Snowglobe is the fifth and final self-release from Californian Jesca Hoop, now signed to the US Vanguard label, and features four original tracks showcasing the varied styles she has to offer and we hope to see in her coming albums.
The EP was recorded in Hoop’s adopted home town of Manchester and sees a darker and grittier alternative to the psychedelic sounds she produced whilst stateside. The release comes ahead of an eight date UK tour this month that will give her the chance to deliver her material as an artist in her own right. To date, Hoop has provided support for The Eels and Elbow and has become somewhat of an adoptee to frontman Guy Garvey. Garvey, who duetted with Hoop on her acclaimed Murder Of Birds, was by no means the first of Hoop’s friends in high places, Tom Waits described the 34-year-old’s sound to “going swimming in a lake at night,” whilst Hoop was a child-carer for his children.
Past releases from Hoop have become favourites amongst radio DJ’s, but Snowglobe does not promise the same attention and is far less commercial or radio friendly. The four acoustic tracks see the bare bones of the artist and demonstrate her raw talent as an independent singer/songwriter.
The opening track, ‘City Bird’, apparently urban slang for helicopter, is Hoop’s tale of living for three years in the underbelly of LA, downtown Skid Row. The haunting track is accompanied by strings which compliment beautifully a track that really showcases Hoop’s vocal range.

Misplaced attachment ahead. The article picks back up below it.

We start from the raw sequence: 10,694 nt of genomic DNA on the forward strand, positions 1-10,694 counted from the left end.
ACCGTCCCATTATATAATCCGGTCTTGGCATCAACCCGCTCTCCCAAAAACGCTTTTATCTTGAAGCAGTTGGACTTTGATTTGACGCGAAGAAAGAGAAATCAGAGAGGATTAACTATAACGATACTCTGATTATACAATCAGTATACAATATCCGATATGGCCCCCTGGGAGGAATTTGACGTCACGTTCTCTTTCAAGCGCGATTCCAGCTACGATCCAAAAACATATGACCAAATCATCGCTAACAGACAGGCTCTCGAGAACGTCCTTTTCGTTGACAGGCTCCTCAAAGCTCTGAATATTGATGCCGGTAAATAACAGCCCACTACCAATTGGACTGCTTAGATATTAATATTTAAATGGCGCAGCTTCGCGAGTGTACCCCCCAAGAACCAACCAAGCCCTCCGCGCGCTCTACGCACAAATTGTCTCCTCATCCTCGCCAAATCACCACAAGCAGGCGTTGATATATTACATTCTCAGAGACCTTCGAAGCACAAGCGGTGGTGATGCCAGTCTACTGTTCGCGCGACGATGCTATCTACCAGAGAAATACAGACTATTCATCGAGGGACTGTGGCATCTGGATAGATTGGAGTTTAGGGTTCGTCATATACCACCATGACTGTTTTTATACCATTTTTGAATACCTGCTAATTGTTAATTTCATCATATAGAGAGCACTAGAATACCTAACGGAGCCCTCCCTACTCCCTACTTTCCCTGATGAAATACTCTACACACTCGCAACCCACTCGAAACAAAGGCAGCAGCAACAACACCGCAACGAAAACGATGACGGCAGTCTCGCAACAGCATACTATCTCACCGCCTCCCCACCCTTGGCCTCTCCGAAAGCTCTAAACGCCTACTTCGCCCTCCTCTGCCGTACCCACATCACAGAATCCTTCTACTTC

Track two, ‘While You Were Away’ is equally eerie as it crackles with analogue and is deeply nostalgic. The lyrics express Hoop’s love for home and is performed with a suitably girlish sing-song approach.
Snowglobe is the title track for good reason, standing out considerably from its neighbours despite its inconspicuous placing in the track listing. The track was written earlier than the others, omitted from Hoop’s 2009 album as the singer revealed the account of her large Morman family, gathering to witness her mother’s passing, choked her up too much to perform back then. Hoop’s high pitched tones are contrasted by African-style chanting and the track has a distinctively gothic feel to it comparable to the likes of Kate Bush. There’s also hints of Celtic influences which make the track feel warmly familiar.
‘Storms Make Grey the Sea’ is the best example of what Hoop is trying to achieve with Snowglobe. The a cappella track plays out the EP as a last ditch attempt for Hoop to maintain her indie persona before signing with the big boys. While this makes sense and is almost commendable, the one and a half minute track frankly lets down the three previous accomplished tracks.
Words: Antonia Charlesworth